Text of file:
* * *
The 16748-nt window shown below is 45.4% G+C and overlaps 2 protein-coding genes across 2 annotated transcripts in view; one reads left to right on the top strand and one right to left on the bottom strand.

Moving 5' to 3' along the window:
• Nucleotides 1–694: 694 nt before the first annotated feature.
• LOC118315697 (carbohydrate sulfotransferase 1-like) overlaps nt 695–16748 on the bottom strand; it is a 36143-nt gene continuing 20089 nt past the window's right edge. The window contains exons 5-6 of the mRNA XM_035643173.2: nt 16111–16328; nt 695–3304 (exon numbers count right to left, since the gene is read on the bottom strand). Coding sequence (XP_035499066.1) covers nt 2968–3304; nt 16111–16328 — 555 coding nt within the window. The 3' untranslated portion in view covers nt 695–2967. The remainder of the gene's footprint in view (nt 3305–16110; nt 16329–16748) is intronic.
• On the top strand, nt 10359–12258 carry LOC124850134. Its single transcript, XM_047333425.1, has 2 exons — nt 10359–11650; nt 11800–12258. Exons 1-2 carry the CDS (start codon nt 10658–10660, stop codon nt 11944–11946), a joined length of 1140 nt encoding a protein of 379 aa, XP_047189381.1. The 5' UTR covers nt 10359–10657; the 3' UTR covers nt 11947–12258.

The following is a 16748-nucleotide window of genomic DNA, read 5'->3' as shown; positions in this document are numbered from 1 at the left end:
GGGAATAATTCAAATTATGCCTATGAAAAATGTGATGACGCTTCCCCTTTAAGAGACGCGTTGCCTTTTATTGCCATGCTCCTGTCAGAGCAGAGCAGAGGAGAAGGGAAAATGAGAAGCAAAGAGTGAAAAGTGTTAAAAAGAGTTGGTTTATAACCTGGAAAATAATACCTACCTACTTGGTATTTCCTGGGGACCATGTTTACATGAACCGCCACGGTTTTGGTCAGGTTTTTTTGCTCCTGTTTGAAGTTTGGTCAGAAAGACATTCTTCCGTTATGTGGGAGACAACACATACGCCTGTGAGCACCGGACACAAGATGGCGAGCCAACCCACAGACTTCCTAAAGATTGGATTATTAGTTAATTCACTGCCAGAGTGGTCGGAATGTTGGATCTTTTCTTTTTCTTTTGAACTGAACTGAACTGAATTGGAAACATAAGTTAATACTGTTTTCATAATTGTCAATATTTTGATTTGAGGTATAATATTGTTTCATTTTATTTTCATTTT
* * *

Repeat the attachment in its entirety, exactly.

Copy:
The 16748-nt window shown below is 45.4% G+C and overlaps 2 protein-coding genes across 2 annotated transcripts in view; one reads left to right on the top strand and one right to left on the bottom strand.

Moving 5' to 3' along the window:
• Nucleotides 1–694: 694 nt before the first annotated feature.
• LOC118315697 (carbohydrate sulfotransferase 1-like) overlaps nt 695–16748 on the bottom strand; it is a 36143-nt gene continuing 20089 nt past the window's right edge. The window contains exons 5-6 of the mRNA XM_035643173.2: nt 16111–16328; nt 695–3304 (exon numbers count right to left, since the gene is read on the bottom strand). Coding sequence (XP_035499066.1) covers nt 2968–3304; nt 16111–16328 — 555 coding nt within the window. The 3' untranslated portion in view covers nt 695–2967. The remainder of the gene's footprint in view (nt 3305–16110; nt 16329–16748) is intronic.
• On the top strand, nt 10359–12258 carry LOC124850134. Its single transcript, XM_047333425.1, has 2 exons — nt 10359–11650; nt 11800–12258. Exons 1-2 carry the CDS (start codon nt 10658–10660, stop codon nt 11944–11946), a joined length of 1140 nt encoding a protein of 379 aa, XP_047189381.1. The 5' UTR covers nt 10359–10657; the 3' UTR covers nt 11947–12258.

The following is a 16748-nucleotide window of genomic DNA, read 5'->3' as shown; positions in this document are numbered from 1 at the left end:
GGGAATAATTCAAATTATGCCTATGAAAAATGTGATGACGCTTCCCCTTTAAGAGACGCGTTGCCTTTTATTGCCATGCTCCTGTCAGAGCAGAGCAGAGGAGAAGGGAAAATGAGAAGCAAAGAGTGAAAAGTGTTAAAAAGAGTTGGTTTATAACCTGGAAAATAATACCTACCTACTTGGTATTTCCTGGGGACCATGTTTACATGAACCGCCACGGTTTTGGTCAGGTTTTTTTGCTCCTGTTTGAAGTTTGGTCAGAAAGACATTCTTCCGTTATGTGGGAGACAACACATACGCCTGTGAGCACCGGACACAAGATGGCGAGCCAACCCACAGACTTCCTAAAGATTGGATTATTAGTTAATTCACTGCCAGAGTGGTCGGAATGTTGGATCTTTTCTTTTTCTTTTGAACTGAACTGAACTGAATTGGAAACATAAGTTAATACTGTTTTCATAATTGTCAATATTTTGATTTGAGGTATAATATTGTTTCATTTTATTTTCATTTT